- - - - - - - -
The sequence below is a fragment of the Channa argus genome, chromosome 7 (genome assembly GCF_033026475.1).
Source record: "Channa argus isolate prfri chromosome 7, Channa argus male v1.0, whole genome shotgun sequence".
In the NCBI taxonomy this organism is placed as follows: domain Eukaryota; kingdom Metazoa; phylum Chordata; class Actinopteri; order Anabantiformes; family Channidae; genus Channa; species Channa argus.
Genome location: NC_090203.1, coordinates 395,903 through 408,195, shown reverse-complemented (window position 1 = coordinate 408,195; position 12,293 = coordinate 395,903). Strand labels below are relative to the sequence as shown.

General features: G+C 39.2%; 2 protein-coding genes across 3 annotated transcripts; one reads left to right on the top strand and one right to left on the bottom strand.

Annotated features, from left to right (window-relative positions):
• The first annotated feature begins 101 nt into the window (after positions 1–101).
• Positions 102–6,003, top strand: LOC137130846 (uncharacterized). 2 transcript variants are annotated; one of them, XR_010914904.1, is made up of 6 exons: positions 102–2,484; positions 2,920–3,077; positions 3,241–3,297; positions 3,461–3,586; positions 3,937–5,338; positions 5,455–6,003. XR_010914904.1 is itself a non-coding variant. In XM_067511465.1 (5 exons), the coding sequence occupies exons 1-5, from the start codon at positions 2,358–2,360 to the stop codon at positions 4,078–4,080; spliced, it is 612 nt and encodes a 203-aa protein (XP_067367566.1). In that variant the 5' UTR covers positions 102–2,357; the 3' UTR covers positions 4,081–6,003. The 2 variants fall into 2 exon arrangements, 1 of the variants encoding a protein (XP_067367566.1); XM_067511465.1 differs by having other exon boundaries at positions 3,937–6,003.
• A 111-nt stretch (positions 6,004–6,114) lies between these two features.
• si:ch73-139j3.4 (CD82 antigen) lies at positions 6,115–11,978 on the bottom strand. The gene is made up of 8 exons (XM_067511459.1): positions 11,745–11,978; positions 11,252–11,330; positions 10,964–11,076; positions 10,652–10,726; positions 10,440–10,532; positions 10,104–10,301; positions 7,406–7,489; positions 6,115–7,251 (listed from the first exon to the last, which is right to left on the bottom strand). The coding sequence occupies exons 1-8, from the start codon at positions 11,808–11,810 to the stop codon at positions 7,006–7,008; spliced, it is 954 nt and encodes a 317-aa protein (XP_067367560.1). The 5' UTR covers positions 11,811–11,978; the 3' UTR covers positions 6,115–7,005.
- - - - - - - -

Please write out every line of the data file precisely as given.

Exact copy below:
The sequence below is a fragment of the Channa argus genome, chromosome 7 (genome assembly GCF_033026475.1).
Source record: "Channa argus isolate prfri chromosome 7, Channa argus male v1.0, whole genome shotgun sequence".
In the NCBI taxonomy this organism is placed as follows: domain Eukaryota; kingdom Metazoa; phylum Chordata; class Actinopteri; order Anabantiformes; family Channidae; genus Channa; species Channa argus.
Genome location: NC_090203.1, coordinates 395,903 through 408,195, shown reverse-complemented (window position 1 = coordinate 408,195; position 12,293 = coordinate 395,903). Strand labels below are relative to the sequence as shown.

General features: G+C 39.2%; 2 protein-coding genes across 3 annotated transcripts; one reads left to right on the top strand and one right to left on the bottom strand.

Annotated features, from left to right (window-relative positions):
• The first annotated feature begins 101 nt into the window (after positions 1–101).
• Positions 102–6,003, top strand: LOC137130846 (uncharacterized). 2 transcript variants are annotated; one of them, XR_010914904.1, is made up of 6 exons: positions 102–2,484; positions 2,920–3,077; positions 3,241–3,297; positions 3,461–3,586; positions 3,937–5,338; positions 5,455–6,003. XR_010914904.1 is itself a non-coding variant. In XM_067511465.1 (5 exons), the coding sequence occupies exons 1-5, from the start codon at positions 2,358–2,360 to the stop codon at positions 4,078–4,080; spliced, it is 612 nt and encodes a 203-aa protein (XP_067367566.1). In that variant the 5' UTR covers positions 102–2,357; the 3' UTR covers positions 4,081–6,003. The 2 variants fall into 2 exon arrangements, 1 of the variants encoding a protein (XP_067367566.1); XM_067511465.1 differs by having other exon boundaries at positions 3,937–6,003.
• A 111-nt stretch (positions 6,004–6,114) lies between these two features.
• si:ch73-139j3.4 (CD82 antigen) lies at positions 6,115–11,978 on the bottom strand. The gene is made up of 8 exons (XM_067511459.1): positions 11,745–11,978; positions 11,252–11,330; positions 10,964–11,076; positions 10,652–10,726; positions 10,440–10,532; positions 10,104–10,301; positions 7,406–7,489; positions 6,115–7,251 (listed from the first exon to the last, which is right to left on the bottom strand). The coding sequence occupies exons 1-8, from the start codon at positions 11,808–11,810 to the stop codon at positions 7,006–7,008; spliced, it is 954 nt and encodes a 317-aa protein (XP_067367560.1). The 5' UTR covers positions 11,811–11,978; the 3' UTR covers positions 6,115–7,005.